By Femi Bello
Pastor-Politician, Rev Chris Okotie finally broke his silence last week when he suddenly declared his intention to run for the office of President at a press conference in Lagos.
His bombshell announcement came via two letters addressed separately to the chairmen of the ruling party, the All Progressive Congress, APC and the main opposition party, the Peoples’ Democratic Party, PDP, in which Rev. Okotie asked the parties to adopt him as their consensus Presidential candidate for the 2019 Presidential election.
The plausibility of this request is left to the two parties to decide but equally important is the Pastor’s Proposition for an interim government of National Reconciliation and Reconstruction, which he has proposed to head to fix Nigeria. What is his justification for this request? Let’s read his position as stated in his letters:
“As we approach another election cycle, the prognosis for a national crisis covey a reality of frightening proportions. We are confronted by existential threats that seek to engender the fragmentation and disintegration of our nation as a holistic entity. Nigeria has become a divided and segregated society like never before. We have become polarized by ethnicity; we have become Balkanized by religious fundamentalism. We have become fractured by political insensitivity and leadership disability.
“The advent of the Boko Haram insurgents and the ubiquitous Fulani herdsmen phenomenon have further exacerbated social insecurity and cast nebulous clouds over the viability of our union. The concentric arrangements of the WAZOBIA alliances have been a disaster; engendering the marginalization of the smaller ethnic units, thus, perforating the canopy of the Federalism under whose aegis we co-exist.
“The dream of a great Nigeria which flowered at Independence, the yearnings and aspirations of the people and the Nigerian brotherhood whose ensign dominated the political horizon at Independence has all been consigned to oblivion. The worrisome symptoms indicative of the restiveness signalling the preamble to the Civil War of the past have re-emerged in more definite configuration and now form a circadian rhythm which must be addressed immediately. We must act now to avert the manifestation of the great inevitable”.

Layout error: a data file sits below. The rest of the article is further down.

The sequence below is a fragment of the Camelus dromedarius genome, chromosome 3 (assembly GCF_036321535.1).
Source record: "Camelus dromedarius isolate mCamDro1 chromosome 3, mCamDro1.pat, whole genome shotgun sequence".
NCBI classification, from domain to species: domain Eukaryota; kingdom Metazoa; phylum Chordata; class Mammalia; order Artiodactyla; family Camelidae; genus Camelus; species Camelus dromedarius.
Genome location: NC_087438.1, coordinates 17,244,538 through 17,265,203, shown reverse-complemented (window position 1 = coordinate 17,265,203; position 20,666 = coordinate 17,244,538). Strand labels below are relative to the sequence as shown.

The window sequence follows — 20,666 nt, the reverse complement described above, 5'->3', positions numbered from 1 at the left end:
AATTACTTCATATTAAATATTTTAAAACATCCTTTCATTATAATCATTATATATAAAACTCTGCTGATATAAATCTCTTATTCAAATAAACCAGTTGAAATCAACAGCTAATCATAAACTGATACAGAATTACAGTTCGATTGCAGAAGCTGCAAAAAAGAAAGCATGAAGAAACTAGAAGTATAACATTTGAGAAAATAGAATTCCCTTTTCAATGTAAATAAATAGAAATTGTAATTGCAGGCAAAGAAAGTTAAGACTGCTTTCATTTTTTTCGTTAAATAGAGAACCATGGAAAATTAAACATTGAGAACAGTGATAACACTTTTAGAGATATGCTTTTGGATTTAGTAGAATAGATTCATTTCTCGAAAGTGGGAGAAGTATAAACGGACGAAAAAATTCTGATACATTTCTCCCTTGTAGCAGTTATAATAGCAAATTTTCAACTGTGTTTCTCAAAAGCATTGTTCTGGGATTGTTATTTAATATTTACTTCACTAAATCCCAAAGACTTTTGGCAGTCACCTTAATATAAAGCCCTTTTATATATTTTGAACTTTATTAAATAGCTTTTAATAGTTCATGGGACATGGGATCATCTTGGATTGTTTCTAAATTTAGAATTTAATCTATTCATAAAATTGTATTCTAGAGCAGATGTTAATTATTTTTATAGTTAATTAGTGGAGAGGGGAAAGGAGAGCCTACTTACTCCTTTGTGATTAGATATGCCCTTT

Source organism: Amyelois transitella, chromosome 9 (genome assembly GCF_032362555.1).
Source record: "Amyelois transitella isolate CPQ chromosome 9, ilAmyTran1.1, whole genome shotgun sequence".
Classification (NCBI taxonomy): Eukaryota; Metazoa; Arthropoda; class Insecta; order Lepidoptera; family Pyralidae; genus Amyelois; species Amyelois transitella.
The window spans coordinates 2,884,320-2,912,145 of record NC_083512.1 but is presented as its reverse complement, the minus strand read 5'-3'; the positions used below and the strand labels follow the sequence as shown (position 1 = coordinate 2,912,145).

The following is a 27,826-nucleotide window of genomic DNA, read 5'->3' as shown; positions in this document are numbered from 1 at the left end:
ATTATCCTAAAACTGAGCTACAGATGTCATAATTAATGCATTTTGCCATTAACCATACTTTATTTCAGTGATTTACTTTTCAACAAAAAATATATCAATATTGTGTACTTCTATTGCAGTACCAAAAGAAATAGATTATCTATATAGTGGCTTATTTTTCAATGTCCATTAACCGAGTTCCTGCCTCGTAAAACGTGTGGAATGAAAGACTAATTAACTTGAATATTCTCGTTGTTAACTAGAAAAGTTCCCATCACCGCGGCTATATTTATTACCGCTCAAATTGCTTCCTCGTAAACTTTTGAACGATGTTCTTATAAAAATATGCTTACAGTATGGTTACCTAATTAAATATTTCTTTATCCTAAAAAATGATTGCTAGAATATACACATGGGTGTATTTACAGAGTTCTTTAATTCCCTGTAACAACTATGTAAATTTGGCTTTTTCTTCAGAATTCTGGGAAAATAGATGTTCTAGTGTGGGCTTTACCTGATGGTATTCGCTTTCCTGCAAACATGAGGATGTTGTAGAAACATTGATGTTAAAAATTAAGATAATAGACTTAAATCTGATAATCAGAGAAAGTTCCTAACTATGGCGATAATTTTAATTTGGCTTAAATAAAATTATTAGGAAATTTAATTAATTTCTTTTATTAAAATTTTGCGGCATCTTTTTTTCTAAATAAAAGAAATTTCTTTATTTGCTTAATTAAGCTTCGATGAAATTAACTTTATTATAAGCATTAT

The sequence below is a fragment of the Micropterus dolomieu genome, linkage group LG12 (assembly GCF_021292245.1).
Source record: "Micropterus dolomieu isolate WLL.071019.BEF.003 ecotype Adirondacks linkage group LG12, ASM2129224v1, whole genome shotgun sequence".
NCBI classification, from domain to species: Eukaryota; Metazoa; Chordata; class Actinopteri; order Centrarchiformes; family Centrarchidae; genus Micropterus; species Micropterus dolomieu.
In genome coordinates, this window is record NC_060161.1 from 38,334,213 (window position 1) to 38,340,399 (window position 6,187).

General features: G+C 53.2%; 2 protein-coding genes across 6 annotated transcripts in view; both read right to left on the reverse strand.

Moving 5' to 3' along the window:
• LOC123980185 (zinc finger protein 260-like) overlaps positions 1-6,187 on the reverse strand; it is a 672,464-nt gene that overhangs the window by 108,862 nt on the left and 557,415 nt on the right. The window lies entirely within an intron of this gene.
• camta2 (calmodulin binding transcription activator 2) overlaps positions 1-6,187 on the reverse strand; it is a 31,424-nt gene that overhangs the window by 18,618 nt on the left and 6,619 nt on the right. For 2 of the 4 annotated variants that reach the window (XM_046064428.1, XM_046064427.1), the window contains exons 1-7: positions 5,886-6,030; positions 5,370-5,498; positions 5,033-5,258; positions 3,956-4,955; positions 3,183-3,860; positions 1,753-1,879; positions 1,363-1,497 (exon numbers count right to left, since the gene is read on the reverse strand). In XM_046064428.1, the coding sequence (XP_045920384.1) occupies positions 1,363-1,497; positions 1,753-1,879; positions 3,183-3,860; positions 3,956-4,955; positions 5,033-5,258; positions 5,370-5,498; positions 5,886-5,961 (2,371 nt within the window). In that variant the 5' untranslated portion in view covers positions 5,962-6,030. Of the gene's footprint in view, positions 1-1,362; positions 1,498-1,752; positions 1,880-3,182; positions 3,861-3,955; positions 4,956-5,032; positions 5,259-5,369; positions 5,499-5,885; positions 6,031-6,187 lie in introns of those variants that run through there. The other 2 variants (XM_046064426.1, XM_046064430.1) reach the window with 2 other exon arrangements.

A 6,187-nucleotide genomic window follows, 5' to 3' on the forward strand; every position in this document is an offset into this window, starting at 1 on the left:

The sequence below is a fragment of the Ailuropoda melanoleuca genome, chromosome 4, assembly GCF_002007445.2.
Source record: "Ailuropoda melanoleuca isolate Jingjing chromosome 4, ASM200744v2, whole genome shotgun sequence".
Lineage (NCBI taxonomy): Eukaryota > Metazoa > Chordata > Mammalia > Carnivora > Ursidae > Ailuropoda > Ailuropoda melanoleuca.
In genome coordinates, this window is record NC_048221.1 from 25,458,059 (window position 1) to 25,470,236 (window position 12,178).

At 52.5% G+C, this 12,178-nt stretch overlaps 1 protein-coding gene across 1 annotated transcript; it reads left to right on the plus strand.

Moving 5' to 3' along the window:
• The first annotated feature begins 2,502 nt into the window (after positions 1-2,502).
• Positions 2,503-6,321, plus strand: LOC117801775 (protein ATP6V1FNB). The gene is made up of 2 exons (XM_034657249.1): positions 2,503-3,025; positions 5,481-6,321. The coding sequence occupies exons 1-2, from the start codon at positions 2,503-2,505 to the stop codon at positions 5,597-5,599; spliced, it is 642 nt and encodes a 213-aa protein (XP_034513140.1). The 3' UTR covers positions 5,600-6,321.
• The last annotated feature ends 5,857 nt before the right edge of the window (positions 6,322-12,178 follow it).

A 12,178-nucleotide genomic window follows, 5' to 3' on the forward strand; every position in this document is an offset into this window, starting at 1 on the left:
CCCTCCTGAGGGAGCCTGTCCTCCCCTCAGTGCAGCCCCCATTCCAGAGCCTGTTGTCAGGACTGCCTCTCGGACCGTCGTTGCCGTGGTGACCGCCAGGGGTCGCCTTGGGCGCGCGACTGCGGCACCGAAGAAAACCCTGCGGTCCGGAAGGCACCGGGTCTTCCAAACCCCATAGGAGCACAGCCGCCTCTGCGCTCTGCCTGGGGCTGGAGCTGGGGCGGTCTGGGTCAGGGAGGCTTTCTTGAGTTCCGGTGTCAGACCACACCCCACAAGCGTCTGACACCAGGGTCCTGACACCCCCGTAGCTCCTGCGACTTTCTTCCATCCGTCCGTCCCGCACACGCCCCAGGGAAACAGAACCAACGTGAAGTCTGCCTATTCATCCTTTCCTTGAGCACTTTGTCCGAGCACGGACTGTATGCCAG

Nobody can dispute the above facts as clearly stated by Rev. Okotie, especially with the rampaging Fulani herdsmen killings in some parts of the country. As never before, the polity is overheating even as 2019 seem to be looking like a hard road to travel.
Former President Olusegun Obasanjo’s Third Force can’t muster the force required to redeem the ship of state, which appears to be heading to the rocks. The political class can’t hold together; no one is giving us a ray of hope. Rev Okotie’s proposition for an interim national government to reconcile and rebuild the nation before we go back to intense competitive politics is the way out of this conundrum. Idea like these should never be dismissed because it came from a man who thinks outside the box.
Less than 200 days to the polls, the Nigerian state is obviously unsettled with no clear direction as to which way to go. Both the ruling APC and the main opposition PDP and its 30-plus alliance partners have not given us anything to consider as a viable alternative.
OBJ’s third force is an assemblage of old tired politicians with jaded ideas. Most of the key figures in this alliance have occupied top positions in government in virtually all the administrations that have ruled this nation in recent past. They have not told us anything new. But Rev. Okotie’s proposition is truly revolutionary, no matter from the angle it is viewed. If given the chance to lead the country at a time like this he promised:
“My mandate, therefore, will be to set up an interim government which I have christened GOVERNMENT OF NATIONAL RECONCILIATION AND RECONSTRUCTION as the mechanical instrumentality for the crystallization of the new Nigeria of our dreams. It would be predicated on a new concept of Aboriginal democracy. Our current democracy has been hijacked by elitism, mysticism and Satanism. Aboriginal democracy will focus on cultural historicity, evolutional modernity and global relativity as the necessary ingredients of our evolutional political indigenisation. Under this system, the current legislature would merge with the judiciary to create a unique judicature that administers justice and shares the enactment of legislative responsibilities with the Presidency. This would save us the huge cost of running the National Assembly and obviate all the paralyzing debates that often stalled the passage of bills”.
The biggest challenge facing this country is our bloated overhead. Nigerian’s resources are being deployed to fund the civil service and pay the huge cost of running the National Assembly and the political class. If Aboriginal democracy can replace the current unproductive system of government, we’d have enough money to develop the country. On this score, I cast my lot with the proposition for an interim government to really restructure our government and usher in a new dawn for Nigeria.
Femi Bello wrote from Lagos vide email@example.com